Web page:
I’ve been kicking around this thought ever since my vacation a few weeks ago. I was walking along the Jersey shore where I love the sights and sounds of the beach and boardwalk. I get my enjoyable entertainment with my daughter in a commercial and natural wayâ€¦embracing rides and games along with the joys of nature, via the ocean. While I love playing skill cranes and going on rides with her, I also enjoy just hanging on the beach down by the waves while she plays in the ocean. But this time, it got me thinking.
As I was watching the waves at my feet, I kind ofÂ got lost in time. The waves just kept coming. And going. Back and forth, as they forever doâ€¦to that point where if you stand in one place long enough you slowly sink into the sand. And I thought of a popular (and brief!) poem by Henry Wadsworth Longfellow while this was happening, â€śThe Tide Rises, and The Tide Fallsâ€ť. Here is the middle of the three stanzas:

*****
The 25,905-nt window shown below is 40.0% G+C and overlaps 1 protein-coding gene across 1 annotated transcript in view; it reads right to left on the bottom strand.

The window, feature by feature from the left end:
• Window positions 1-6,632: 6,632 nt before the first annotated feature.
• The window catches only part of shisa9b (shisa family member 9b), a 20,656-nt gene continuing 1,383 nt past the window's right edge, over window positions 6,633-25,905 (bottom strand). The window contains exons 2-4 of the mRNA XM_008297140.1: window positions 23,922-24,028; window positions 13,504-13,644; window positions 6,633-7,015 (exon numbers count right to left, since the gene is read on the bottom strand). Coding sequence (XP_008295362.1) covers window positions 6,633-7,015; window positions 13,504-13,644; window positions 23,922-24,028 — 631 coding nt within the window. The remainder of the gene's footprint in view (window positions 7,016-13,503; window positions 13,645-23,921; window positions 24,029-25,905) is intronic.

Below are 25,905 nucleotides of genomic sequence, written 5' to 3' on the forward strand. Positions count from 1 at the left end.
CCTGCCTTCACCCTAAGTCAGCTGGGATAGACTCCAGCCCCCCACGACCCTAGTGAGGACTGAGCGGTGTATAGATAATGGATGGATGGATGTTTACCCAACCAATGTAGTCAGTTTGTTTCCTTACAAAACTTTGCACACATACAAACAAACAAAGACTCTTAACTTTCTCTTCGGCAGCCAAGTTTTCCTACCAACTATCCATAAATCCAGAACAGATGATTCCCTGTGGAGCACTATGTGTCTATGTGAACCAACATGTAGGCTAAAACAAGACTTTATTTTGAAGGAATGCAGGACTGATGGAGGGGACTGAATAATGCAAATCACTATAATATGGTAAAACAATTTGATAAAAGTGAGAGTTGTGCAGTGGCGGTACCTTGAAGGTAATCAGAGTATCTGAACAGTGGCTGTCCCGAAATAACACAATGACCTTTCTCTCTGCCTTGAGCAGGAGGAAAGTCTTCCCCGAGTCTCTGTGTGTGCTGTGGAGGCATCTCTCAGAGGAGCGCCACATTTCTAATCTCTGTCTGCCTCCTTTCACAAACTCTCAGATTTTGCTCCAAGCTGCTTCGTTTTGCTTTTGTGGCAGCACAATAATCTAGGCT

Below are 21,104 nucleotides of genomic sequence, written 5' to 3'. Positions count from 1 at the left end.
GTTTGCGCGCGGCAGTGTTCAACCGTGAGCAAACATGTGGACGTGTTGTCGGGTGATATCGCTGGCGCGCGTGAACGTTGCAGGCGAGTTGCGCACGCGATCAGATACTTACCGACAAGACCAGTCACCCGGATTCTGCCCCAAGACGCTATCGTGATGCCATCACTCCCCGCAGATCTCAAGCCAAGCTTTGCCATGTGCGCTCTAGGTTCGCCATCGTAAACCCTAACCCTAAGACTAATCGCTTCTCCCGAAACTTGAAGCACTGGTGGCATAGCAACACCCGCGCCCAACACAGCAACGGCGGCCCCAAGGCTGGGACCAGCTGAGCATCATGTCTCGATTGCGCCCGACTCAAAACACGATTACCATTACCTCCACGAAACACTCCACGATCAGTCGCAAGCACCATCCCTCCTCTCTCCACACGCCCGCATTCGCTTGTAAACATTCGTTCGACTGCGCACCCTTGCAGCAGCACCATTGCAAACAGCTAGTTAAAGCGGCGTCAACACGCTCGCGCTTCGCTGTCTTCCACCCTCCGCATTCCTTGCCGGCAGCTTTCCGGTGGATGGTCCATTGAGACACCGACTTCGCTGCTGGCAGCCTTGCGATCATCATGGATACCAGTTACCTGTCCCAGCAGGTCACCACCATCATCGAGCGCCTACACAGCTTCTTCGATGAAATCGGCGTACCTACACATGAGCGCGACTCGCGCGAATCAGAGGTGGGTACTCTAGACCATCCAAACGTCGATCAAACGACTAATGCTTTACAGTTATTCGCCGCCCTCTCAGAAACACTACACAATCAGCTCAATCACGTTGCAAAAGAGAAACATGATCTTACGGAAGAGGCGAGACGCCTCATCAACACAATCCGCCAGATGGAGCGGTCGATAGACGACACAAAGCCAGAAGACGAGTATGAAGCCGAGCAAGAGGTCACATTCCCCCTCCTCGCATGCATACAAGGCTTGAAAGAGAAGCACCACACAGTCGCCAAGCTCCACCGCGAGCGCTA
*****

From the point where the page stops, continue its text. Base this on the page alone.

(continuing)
Darkness settles on roofs and walls,
But the sea, the sea in the darkness calls;
The little waves, with their soft, white hands,
Efface the footprints in the sands,
And the tide rises, the tide falls.
â€śEffaceâ€ť means to erase or wipe away, as was happening with my footprints. But I thought about how I got this chance to reflect while watching the ocean, and as I was thinking about my problems, I felt that passage of time. It keeps going. Goodâ€¦bad, time just keeps on going, like the waves. Endlessly.
It just made me think a little easier about my problems, whether it was to let some things go, or say that some wonâ€™t go away, and I need to handle them (slight coming back to “efface”). In the classic sense of a Romantic Period poem (as this one is), connecting with nature helped me get a little more in-touch with myself.